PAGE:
Input single Chinese character for etymology.
Oracle characters 甲骨文
Bronze characters 金文
Seal characters 说文解字
Liushutong characters 六书通
Traditional unicode: 8ECA
Simplified unicode: 8F66
Variant rule: none
Meanings of variants: none
Simplification rule: Bc014 车[車]
Modern invention: new cursive
Compound rule: none
Decomposition: Pictograph of a two wheeled cart.
Original meaning: Meaning cart.
Example in use: 車子 chē zǐ (car)
Simplified character number: 0100
Modern meanings: cart, vehicle; carry in cart
Standard name of character: cart-che
Class of character: cut
Original: P-tools 95
Main pronunciation: chē
When I was a young man of 22 I decided I wanted to learn Chinese. I worked hard for a year and bought a one-way ticket to Taiwan in 1972 with the idea that I would become fluent and literate in Chinese. I was not a particularly good student in the early days and found myself at the age of 40 and not able to read Chinese.
I was still faced with the prospect of learning to write about 5,000 characters and 60,000 character combinations. The characters were complex with many strokes and almost no apparent logic.
I found on the rare occasions when I could get a step by step evolution of the character from its original pictographic form, with an explanation of its original meaning and an interpretation of its original pictographs, suddenly it would become apparent how all the strokes had come to be.
The problem is that there is no book in English that adequately explains the etymology of all the characters, and even if you read Chinese there is no single book in Chinese that explains it all adequately. I also found that most explanations, even in Chinese are incorrect or doubtful. In short, it was a research project to understand each character. To have this information at my fingertips in English would have been a great help.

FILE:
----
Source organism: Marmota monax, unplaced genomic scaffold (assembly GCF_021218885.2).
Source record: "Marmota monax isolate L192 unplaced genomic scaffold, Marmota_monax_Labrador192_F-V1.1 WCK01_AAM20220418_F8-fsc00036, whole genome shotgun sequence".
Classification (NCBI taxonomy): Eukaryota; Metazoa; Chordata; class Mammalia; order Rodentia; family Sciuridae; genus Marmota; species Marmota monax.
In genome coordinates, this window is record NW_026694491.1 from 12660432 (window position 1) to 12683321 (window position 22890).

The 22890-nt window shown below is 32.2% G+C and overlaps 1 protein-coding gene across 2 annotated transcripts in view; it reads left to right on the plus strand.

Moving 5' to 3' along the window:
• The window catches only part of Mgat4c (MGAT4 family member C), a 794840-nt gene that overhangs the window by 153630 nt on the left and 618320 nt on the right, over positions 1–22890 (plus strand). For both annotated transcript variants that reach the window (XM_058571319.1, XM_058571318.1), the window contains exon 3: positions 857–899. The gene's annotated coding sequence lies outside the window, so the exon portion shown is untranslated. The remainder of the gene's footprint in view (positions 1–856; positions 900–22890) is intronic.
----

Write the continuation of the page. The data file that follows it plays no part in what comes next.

I found that almost all Chinese had learned to read and write by absolute blind memorization and almost no one had a clue where the characters actually came from.
At age 40, I got the idea that I needed to computerize the origins of Chinese characters so that I could sort out the crap from the truth. I started researching but did not get started actually doing it. At age 44 I had a near-fatal heart attack and after recovering, but not knowing when I might die, I decided I must get started.
During the past 25 years, I have accumulated a great deal of information, more than 96,000 ancient Chinese character forms from archeological sources which are now encapsulated in this website.
The goal is to explain the original forms and the original logic of each Chinese character.
My first website went online in 2002.
My website did not get much attention for the next few years. Until one day in 2011, when it suddenly got a lot of attention. I got a few thousand emails and a few million visitors and people started calling me 汉字叔叔 or Uncle Hanzi.
I decided to move to China, but things did not go entirely smoothly. I got kicked out of China about a year later because of a visa problem, but a story by my friend Dixin Yan saved my ass and got me a job at Beijing Normal University.
I kept getting more attention over the years